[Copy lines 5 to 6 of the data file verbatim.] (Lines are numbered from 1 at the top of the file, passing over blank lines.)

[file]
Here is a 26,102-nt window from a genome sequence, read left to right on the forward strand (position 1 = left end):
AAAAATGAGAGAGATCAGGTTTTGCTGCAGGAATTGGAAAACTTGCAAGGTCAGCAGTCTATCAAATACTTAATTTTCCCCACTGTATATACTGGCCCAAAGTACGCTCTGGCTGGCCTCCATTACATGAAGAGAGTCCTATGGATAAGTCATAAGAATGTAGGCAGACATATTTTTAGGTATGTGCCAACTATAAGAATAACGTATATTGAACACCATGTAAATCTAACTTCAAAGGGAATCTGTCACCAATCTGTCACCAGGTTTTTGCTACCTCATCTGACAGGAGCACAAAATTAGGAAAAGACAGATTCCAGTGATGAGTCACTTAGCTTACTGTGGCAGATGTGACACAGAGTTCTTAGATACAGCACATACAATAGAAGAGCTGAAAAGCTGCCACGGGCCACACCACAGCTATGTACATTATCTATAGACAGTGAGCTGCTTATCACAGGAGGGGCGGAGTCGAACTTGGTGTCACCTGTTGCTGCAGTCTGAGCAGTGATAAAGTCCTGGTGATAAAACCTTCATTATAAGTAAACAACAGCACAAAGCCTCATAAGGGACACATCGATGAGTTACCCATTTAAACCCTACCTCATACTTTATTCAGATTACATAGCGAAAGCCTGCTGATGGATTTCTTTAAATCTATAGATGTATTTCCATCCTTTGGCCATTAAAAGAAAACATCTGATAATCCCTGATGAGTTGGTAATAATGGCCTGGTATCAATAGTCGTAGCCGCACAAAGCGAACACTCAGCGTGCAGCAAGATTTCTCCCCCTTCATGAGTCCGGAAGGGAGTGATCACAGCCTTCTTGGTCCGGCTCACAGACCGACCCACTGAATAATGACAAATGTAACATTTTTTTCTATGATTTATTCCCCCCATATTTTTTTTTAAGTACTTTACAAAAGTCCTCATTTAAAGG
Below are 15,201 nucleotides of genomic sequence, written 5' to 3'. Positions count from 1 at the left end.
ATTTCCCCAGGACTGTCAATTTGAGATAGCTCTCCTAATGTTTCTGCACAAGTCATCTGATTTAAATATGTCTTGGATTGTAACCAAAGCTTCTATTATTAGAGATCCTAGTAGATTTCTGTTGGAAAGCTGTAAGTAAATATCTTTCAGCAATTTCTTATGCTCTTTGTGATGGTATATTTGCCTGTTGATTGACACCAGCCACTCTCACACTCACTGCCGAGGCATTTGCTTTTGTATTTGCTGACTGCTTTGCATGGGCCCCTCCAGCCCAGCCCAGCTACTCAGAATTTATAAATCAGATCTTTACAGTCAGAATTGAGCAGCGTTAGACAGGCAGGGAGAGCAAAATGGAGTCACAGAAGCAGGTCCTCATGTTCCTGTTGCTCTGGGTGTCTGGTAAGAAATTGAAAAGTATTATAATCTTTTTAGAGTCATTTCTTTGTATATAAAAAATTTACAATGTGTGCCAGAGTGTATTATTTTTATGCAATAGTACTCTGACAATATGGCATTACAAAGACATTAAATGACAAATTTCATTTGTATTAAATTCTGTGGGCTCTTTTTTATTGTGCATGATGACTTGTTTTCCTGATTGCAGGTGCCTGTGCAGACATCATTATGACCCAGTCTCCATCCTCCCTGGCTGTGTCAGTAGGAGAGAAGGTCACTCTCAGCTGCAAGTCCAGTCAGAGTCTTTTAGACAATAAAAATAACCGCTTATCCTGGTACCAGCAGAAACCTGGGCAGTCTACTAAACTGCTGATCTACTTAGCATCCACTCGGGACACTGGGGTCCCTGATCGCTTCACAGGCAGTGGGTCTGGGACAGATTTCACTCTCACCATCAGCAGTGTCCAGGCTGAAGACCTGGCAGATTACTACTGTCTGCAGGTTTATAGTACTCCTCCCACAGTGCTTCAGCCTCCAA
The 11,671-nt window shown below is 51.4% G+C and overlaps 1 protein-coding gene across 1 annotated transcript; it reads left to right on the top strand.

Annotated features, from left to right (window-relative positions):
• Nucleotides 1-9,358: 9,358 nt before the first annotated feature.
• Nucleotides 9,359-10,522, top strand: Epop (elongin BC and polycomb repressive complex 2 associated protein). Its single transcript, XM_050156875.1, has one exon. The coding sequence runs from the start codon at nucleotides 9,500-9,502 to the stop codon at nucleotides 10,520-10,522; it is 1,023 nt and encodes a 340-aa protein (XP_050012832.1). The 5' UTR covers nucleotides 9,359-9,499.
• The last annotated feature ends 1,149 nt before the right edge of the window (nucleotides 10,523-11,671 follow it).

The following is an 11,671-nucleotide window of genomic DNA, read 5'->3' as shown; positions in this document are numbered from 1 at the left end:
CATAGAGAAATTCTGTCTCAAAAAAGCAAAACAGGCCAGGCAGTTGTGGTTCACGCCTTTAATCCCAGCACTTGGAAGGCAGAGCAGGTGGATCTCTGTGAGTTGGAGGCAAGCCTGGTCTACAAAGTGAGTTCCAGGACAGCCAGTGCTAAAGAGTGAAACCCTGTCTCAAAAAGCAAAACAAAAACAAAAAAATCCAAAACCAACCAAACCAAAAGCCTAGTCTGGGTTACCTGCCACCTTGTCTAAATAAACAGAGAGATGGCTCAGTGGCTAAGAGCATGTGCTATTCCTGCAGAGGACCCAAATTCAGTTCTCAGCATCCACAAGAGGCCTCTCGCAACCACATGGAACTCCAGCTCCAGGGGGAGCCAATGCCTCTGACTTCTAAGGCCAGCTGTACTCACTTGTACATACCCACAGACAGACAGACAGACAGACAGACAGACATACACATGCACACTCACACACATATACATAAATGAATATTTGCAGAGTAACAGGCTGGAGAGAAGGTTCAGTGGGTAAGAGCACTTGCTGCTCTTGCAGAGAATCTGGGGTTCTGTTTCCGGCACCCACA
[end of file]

The 11,671-nt window shown below is 51.4% G+C and overlaps 1 protein-coding gene across 1 annotated transcript; it reads left to right on the top strand.

Annotated features, from left to right (window-relative positions):